Legal victories in the lawsuits can result in the establishment of compensation funds dedicated to supporting the well-being of affected communities. These funds may finance medical monitoring and treatment programs aimed at addressing the adverse health effects associated with AFFF exposure. 

Furthermore, an MDL sends a strong message to manufacturers, government agencies, and other entities responsible for pollution. It underscores the importance of corporate accountability and environmental stewardship.

Navigating the Murky Waters of AFFF Lawsuits

A major hurdle in the lawsuits is the ongoing scientific investigation into the long-term health effects of AFFF exposure. This uncertainty can complicate establishing causation, a critical element in any lawsuit. Proving that the foam’s exposure directly caused specific illnesses can be difficult, especially when dealing with complex health issues.

Additionally, environmental litigation is notoriously protracted and expensive. Lawsuits involving AFFF contamination are no exception. These complex cases can drag on for years, requiring significant financial resources to navigate the legal process. This can be a major burden for communities already struggling with the financial consequences of contamination.

According to Bloomberg Law, an additional layer of complexity comes from the potential for companies responsible for AFFF contamination to declare bankruptcy

Recent developments, such as 3M Co.’s multibillion-dollar settlement over PFAS contamination, underscore the financial risks faced by corporate defendants. Additionally, fire detection company Kidde-Fenwal Inc.’s Chapter 11 filing due to PFAS-related lawsuits highlights these risks further.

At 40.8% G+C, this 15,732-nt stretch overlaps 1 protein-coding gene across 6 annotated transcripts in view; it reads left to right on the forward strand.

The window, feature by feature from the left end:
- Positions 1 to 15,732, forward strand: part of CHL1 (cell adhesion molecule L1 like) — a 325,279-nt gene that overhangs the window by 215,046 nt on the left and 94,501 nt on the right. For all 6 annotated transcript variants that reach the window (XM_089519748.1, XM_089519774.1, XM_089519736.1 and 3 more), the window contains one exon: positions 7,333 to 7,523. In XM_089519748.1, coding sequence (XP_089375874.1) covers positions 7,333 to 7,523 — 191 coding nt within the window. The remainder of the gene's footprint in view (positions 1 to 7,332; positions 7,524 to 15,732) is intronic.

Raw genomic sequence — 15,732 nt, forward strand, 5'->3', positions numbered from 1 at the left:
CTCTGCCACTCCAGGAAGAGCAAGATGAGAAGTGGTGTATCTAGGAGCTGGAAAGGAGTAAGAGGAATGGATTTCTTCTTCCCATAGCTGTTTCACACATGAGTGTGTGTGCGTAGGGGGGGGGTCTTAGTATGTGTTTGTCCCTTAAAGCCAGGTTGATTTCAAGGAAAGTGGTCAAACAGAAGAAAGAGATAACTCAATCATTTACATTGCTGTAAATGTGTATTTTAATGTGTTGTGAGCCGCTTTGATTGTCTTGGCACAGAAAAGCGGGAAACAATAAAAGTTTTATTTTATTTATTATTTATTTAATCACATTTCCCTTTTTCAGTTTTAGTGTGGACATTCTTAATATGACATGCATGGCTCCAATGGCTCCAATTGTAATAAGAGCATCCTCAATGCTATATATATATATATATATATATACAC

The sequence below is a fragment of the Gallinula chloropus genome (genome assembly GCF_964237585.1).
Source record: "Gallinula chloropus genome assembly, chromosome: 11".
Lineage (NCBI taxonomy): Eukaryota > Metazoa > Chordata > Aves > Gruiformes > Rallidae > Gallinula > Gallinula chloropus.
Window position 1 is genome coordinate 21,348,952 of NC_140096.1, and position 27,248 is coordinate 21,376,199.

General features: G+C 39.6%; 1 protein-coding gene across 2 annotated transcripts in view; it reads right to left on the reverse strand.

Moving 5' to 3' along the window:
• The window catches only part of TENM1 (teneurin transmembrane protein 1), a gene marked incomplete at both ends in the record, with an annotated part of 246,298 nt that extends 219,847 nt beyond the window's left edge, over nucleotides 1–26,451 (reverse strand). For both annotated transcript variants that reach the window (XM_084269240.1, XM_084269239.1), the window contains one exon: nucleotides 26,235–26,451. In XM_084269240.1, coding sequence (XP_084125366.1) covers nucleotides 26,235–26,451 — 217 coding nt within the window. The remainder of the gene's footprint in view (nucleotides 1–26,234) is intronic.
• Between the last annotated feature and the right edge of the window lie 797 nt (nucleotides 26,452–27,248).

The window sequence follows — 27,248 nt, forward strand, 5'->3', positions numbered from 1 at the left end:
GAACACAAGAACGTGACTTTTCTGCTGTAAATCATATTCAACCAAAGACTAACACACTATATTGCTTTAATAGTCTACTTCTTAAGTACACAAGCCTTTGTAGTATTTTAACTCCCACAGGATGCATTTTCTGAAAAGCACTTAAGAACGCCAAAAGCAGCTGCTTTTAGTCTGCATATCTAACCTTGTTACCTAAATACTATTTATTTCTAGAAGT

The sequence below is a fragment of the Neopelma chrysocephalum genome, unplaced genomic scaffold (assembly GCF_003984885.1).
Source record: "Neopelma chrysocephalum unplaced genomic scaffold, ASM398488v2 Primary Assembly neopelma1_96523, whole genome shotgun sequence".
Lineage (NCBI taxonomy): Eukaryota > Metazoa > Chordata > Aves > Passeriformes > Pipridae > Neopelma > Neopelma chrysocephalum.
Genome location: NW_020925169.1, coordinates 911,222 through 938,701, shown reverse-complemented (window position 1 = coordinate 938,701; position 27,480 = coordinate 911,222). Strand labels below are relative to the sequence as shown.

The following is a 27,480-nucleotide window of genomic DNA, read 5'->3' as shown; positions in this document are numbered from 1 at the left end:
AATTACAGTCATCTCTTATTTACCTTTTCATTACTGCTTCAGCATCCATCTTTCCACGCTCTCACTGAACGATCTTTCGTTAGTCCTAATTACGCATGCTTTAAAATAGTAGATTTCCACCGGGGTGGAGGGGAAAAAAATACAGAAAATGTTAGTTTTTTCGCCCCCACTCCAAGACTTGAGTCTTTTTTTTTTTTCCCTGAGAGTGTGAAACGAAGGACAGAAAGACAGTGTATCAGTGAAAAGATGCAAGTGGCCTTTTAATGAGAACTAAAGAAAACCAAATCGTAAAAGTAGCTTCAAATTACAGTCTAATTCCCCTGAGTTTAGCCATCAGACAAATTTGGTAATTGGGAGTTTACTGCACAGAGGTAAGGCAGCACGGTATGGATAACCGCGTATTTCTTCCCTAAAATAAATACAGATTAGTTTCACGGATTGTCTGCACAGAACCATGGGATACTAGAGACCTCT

With growing public awareness and new regulations surrounding PFAS substances, legal actions against corporate entities are expected to multiply. This can potentially lead to more bankruptcy filings.

Given the complexities of AFFF litigation, communities and individuals may require significant legal support. Environmental lawyers with expertise in navigating these types of cases are essential for maximizing the chances of a successful outcome.  

Frequently Asked Questions

Who can apply for an AFFF lawsuit?

Anyone affected by AFFF contamination can potentially apply for a lawsuit, including individuals, communities, businesses, and government entities. Those seeking legal recourse typically include property owners, residents, environmental organizations, and municipalities impacted by the contamination.

Is AFFF a regulated substance?

Yes, AFFF is a regulated substance. It’s classified as a hazardous material by the U.S. Occupational Safety and Health Administration due to its physical hazards like skin and eye irritation. The discharge of AFFF wastewater or runoff into water bodies is regulated under the Clean Water Act.

Is AFFF foam banned?

No, AFFF is not banned. However, there are restrictions on its use due to environmental concerns. Some jurisdictions have phased out the use of certain types of foam containing PFAS chemicals to mitigate contamination risks.


AFFF contamination presents a complex and multifaceted challenge. The fight for cleanup, accountability, and justice requires a multi-pronged approach. Legal action offers a powerful tool for driving forward cleanup efforts, holding manufacturers accountable, and securing compensation for affected communities. 

While significant challenges remain, from scientific uncertainty to protracted legal battles, the potential rewards are undeniable. By working tog—er – communities, legal professionals, and environmental advocates – we can navigate the legal landscape. 

The fight against contamination is not just about environmental restoration. It’s about protecting public health, securing justice, and ensuring that future generations inherit a world free from the dangers of these “forever chemicals.” Let this be a call to action – a call for collaboration, innovation, and a united front against the lasting legacy of AFFF.